Creativity: Expression vs Order

I had the joy of visiting Galerie Michael in Beverly Hills, CA where numerous rare pieces of art are on exhibit. My personal preferences are in strong lines, use of color, and texture, of which Rembrandt’s sketches stood out for strong lines and Renoir’s impressionist paintings had me observing from various angles to catch the light’s response to the mixture of layered hues. Admittedly, too, Picasso drew me with his boldness but left me feeling a bit stressed and confused.

Regardless of our opinions on art through time, I believe we can agree that in order for creatives to make their work stand out from others they must not only learn how to express themselves in their given craft, but they must also do so with some form of predictability and order. While on the surface, some might argue that creativity or art focuses purely on expression, the two are not in conflict, but are in partnership with each other. Let’s take a deeper look.

Order occurs on two levels: 1) within a work, connecting on a logical or emotional plane (see our prior discussion on innovation and expression) and 2) repeated in subsequent works, making them all identifiable as the works (or a collection) by a particular creator.

Clearly, Elvis Presley followed these principles throughout his music career. Rather than being a one-hit wonder, he repeatedly captured his audience with his unique draw, smooth tones, and expressive hip-twisting, propelling him from a beloved Southern Gospel soloist to the King of Rock. To this day, whether hearing “Amazing Grace” or “I Can’t Help Falling in Love with You,” the voice of Elvis is one of the most recognizable voices on radio. Expression plus order helped to fuel his success as an artist.

Training college students in graphic design and video editing has provided numerous opportunities for me to observe young creatives. At first, they often get enamored with the ability to express themselves with their new tools, but without order their work can get so busy the objective is lost. For new video editors, excitement might lead them to insert a different transition between each clip (Note: applicable to PowerPoint users, too!) on their timeline, not realizing that their creative expression has overshadowed the need for order. As they develop, students begin to grasp that creating must happen within boundaries (order), and so the principles of proximity, alignment, repetition, and contrast grow to serve as meaningful guides.

In most all cases, we need to pair expression and order together for our creative work to be meaningful (and marketable!), but we can also recognize that there are some instances when disorder might be acceptable, or even appreciated, such as in creative expression that flows from the outpouring of emotion. As such, deep worship, an impromptu song, or other emotionally driven expression might lack any recognizability to an observer on the outside of the experience. The painter in great despair who splatters ink on the canvass… The woman overtaken with love who breaks a bottle of perfume and uses her hair to bathe her Messiah’s feet… while such expression is “live” observers undoubtedly find themselves at a complete loss while attempting to contemplate the full implications. While, again, these are rare circumstances, they are artistic measures, and they are often unrepeatable; therefore, they have little-to-no marketability. I would consider such creativity without structure or order to be more for “an audience of one (or few).”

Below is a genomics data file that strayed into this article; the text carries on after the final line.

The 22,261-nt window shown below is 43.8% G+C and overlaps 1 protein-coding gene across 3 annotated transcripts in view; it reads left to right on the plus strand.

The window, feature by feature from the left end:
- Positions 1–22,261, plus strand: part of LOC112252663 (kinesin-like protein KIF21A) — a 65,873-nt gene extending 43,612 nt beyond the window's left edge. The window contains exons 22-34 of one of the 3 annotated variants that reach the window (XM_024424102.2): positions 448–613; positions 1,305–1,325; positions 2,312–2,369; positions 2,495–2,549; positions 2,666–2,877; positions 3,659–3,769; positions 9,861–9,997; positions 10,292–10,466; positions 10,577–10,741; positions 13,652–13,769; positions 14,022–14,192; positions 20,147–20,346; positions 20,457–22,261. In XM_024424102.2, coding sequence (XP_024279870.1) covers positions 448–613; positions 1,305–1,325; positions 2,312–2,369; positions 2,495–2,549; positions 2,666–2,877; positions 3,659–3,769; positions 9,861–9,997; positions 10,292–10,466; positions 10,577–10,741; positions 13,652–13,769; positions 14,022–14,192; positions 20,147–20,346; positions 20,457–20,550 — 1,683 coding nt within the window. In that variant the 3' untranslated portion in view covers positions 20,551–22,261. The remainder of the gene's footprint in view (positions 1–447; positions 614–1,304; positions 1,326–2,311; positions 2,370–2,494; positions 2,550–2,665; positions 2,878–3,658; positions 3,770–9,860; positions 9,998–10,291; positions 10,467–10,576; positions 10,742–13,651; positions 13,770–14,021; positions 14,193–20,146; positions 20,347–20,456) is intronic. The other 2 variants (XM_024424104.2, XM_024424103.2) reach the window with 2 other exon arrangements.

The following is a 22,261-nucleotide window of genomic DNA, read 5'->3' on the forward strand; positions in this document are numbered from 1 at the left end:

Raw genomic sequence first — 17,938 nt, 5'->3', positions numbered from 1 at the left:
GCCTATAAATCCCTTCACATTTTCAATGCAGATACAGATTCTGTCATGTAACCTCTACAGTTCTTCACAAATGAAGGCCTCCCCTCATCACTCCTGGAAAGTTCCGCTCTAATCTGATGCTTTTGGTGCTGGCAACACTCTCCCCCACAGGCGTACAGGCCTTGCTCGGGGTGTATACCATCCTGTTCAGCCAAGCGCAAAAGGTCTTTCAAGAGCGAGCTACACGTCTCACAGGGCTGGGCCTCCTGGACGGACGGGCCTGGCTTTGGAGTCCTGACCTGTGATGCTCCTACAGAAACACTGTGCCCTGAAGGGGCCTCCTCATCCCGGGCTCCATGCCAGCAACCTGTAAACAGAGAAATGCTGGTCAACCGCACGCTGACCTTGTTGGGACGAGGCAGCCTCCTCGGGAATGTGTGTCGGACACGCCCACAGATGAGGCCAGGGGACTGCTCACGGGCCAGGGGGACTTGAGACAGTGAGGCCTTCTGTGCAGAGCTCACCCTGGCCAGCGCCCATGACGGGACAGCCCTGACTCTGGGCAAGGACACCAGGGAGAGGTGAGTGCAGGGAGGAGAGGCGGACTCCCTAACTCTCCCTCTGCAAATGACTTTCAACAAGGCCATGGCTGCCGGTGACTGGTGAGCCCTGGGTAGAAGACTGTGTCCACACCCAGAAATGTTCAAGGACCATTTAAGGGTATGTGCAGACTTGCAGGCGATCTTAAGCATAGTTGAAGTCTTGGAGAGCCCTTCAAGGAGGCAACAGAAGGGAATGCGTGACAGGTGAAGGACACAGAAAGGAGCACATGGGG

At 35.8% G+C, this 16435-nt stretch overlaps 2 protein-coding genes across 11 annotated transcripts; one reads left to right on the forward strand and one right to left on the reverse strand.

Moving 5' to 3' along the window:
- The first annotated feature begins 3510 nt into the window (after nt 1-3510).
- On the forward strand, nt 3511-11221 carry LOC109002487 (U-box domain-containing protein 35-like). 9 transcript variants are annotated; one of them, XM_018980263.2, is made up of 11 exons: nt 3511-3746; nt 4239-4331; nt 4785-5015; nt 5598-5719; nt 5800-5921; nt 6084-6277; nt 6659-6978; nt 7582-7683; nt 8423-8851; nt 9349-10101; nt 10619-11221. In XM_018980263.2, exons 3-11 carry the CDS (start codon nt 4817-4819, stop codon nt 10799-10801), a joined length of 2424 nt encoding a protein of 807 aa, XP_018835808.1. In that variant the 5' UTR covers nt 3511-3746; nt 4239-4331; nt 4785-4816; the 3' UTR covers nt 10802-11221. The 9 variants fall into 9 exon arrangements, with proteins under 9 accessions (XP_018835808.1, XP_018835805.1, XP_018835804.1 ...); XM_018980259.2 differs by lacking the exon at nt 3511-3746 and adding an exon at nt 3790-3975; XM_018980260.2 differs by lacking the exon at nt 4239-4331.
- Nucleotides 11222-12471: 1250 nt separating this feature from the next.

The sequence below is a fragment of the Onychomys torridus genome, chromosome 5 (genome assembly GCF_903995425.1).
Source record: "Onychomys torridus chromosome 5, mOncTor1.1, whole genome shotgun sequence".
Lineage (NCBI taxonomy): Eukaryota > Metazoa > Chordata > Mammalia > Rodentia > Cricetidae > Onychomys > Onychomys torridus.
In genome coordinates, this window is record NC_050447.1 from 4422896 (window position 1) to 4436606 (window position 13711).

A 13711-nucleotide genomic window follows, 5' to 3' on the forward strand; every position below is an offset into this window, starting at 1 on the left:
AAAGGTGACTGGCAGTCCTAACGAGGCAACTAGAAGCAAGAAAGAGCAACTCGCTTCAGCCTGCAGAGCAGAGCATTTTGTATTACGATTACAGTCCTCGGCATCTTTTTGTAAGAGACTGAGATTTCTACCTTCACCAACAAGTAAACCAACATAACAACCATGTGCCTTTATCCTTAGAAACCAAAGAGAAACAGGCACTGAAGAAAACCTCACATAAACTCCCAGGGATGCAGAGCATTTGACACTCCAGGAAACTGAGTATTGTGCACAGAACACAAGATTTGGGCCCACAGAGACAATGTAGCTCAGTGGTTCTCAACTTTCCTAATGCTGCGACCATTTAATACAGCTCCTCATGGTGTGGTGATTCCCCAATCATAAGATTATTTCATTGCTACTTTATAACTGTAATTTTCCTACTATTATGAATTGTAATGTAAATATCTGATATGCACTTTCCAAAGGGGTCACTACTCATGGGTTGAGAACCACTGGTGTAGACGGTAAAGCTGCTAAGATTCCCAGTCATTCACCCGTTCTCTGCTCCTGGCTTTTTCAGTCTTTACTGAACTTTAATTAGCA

In the end, there is really no conflict between our need to express ourselves and order. In fact, the more we embrace the two the greater our creative voice can connect with our world. Learn to hone those definitive edges, truly finding where your niche resides. There are too many copycats!

Things to Consider:

  • As you think about what you want to express through your creativity, contemplate the elements you will use to provide ordered predictability within your work. Is it thin lines, not thick, or maybe a hidden message in each piece? Will the tones you present flow with four-part harmony, or will you maybe regularly choose shrill sounds to communicate duty and stress? Will you direct horror films that teach about the otherwise unknown beauties that we fail to perceive in normal life, or maybe Rom-Coms that force audiences to consider some of the tough issues in society?
  • Are there any other times you can think of when order might not be necessary in connection to creative expression?

 

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